Leaded Fuel Position Improves
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SOME of our readers may have wondered why, after the publication of our emphatic leader, "The Lead Poisoning of TranSport," which dealt with some of the drastic effects following the use of M.T.80 fuel, we did not follow this up.
Actually, much was going on behind the scenes, and one result was that, at our' suggestion, Captain W. F. Strickland, M.P., put down a question to be answered in the House of Commons. Immediately following this, however, urgent representations were made to us not to add to the embarrassment of the authorities concerned, who were already facing a position of great difficulty. With the same purpose in view, it was decided not to make a publicreply to Captain Strickland's question.
Since then, Captain Strickland has been going into this question most seriously with Mr. Geoffrey Lloyd, Joint Parliamentary Secretary, Ministry of Fuel and Power, and Mr. P. J. Noel-Baker, Parliamentary Secretary, M.O.W.T., and their technical advisers, with the result that Mr. Geoffrey Lloyd has given an explanation from which we are permitted to make certain extracts.
The decision far the introduction of M.T.80 fuel was dictated by very cogent military considerations, which still obtain. Difficulties with the fuel, however, were reported soon afterwards by users of commercial vehicles-, and it was clear that these were due not to the high-octane value of the• fuel but to the presence of lead compounds. Investigations into the causes of the trouble were at once initiated with the object of finding out whether it was possible to increase the mileage between overhauls. On the mechanical side, various alterations and adjustments have been recommended by the makers of the types of engine which were most used, and these have given encouraging results. Each maker has prepared a maintenance bulletin, which he has distributed to agents for the information and assistance of users.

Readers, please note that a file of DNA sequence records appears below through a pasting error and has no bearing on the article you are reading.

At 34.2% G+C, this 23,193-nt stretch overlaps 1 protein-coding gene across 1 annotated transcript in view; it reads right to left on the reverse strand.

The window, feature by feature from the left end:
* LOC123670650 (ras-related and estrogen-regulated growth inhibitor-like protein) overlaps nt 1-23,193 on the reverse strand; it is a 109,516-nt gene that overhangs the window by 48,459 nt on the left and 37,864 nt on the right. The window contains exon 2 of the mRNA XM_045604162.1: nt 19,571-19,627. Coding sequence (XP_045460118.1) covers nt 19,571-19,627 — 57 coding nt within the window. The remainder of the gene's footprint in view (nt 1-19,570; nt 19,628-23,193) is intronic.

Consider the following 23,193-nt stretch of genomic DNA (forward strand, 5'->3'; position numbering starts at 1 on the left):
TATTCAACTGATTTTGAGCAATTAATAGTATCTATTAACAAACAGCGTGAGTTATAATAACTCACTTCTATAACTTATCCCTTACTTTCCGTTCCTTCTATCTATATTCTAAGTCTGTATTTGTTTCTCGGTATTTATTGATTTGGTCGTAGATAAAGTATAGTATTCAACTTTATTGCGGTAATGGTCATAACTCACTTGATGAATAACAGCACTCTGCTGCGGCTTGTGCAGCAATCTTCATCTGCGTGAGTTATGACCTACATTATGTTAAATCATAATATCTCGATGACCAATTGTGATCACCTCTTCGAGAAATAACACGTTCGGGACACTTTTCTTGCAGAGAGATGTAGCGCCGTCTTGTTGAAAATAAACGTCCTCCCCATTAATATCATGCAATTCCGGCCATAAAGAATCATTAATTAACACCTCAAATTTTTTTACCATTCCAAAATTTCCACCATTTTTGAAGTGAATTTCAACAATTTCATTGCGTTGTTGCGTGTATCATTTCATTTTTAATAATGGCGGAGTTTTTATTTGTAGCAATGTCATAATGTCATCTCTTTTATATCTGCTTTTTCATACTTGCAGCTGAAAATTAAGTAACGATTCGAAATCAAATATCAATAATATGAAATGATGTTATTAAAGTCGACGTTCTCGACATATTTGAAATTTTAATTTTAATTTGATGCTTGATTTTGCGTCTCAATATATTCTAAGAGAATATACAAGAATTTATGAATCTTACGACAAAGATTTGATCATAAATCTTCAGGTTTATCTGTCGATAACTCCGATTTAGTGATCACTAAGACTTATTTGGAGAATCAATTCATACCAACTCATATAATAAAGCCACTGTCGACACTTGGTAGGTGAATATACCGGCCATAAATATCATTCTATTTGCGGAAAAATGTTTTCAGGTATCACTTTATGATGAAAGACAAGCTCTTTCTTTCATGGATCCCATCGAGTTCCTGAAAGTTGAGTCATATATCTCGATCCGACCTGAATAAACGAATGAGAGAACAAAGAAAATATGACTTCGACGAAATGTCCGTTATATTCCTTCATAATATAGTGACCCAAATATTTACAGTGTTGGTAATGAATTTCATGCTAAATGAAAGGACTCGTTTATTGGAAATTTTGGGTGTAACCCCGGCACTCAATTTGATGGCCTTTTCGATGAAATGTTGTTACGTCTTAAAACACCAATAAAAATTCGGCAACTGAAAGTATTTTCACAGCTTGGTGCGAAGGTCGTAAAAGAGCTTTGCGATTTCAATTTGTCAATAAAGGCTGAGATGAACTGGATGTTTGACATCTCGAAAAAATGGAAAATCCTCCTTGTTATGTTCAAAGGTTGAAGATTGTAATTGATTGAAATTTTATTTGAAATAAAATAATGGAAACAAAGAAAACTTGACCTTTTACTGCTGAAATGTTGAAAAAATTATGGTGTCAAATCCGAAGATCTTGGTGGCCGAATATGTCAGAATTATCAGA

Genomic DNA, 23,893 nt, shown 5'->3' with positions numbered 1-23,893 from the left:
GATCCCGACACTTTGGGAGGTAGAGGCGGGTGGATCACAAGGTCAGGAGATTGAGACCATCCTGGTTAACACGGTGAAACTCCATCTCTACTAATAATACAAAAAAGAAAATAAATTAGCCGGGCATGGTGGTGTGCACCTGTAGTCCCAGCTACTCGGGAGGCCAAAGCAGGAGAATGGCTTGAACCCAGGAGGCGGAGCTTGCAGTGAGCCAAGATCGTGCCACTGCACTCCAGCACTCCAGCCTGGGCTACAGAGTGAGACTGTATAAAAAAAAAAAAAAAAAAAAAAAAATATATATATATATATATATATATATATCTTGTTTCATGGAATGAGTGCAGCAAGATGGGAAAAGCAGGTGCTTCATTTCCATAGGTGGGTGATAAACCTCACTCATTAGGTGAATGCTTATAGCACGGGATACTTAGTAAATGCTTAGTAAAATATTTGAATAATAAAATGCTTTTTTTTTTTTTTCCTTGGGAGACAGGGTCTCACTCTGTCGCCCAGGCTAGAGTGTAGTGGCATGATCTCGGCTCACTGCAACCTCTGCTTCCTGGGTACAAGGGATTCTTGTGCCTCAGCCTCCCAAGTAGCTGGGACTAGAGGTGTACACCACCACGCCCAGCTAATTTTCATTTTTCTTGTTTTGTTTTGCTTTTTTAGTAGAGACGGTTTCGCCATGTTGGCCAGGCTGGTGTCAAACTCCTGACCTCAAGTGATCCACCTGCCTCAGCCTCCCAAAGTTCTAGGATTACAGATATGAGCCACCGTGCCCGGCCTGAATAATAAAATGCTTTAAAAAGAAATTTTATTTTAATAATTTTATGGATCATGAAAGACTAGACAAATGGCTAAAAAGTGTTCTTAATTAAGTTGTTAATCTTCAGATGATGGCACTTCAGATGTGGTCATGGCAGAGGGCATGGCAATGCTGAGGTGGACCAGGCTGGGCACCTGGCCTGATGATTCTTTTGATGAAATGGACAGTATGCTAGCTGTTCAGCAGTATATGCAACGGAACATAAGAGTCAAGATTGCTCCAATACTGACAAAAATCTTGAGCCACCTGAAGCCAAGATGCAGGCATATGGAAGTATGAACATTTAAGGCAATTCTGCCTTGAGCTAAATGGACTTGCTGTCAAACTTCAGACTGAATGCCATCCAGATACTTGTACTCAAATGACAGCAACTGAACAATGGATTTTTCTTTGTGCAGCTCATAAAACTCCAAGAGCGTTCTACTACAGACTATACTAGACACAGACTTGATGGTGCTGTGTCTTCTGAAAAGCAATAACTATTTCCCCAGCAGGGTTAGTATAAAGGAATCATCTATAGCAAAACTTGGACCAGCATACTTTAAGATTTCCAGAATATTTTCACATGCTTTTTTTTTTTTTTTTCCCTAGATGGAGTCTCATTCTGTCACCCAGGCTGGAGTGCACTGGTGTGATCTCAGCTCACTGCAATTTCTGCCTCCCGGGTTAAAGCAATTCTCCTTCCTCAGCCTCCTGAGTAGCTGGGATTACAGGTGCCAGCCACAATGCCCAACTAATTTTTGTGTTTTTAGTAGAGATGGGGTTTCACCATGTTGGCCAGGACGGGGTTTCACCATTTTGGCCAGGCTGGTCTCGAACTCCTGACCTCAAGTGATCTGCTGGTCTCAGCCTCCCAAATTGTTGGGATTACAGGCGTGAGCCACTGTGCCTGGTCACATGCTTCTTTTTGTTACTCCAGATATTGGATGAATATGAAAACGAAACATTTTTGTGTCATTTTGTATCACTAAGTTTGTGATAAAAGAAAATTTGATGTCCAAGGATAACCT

The alterations are such as can be carried out in any reasonably well-equipped repair shop. It was felt, however, that, by themselves, the mechanical adjustments would not provide sufficient improvement, and further experiments and tests have been carried out, with the addition o-f exhaust valves made of improved steel, They included a series of road tests of a very, rigorous nature, and all under the same conditions, any failure being recorded the moment an engine showed signs of losing power and of not being able to keep up to the exacting schedule.
The tests indicated that if the mechanical adjustments recommended were supplemented by valves of the improved steel, the troubles experienced by commercial users would be minimized. Arrangements for the supply of valves of this steel are going ahead well, but the positionwill be closely watched, so that any further help that may be possible can be given.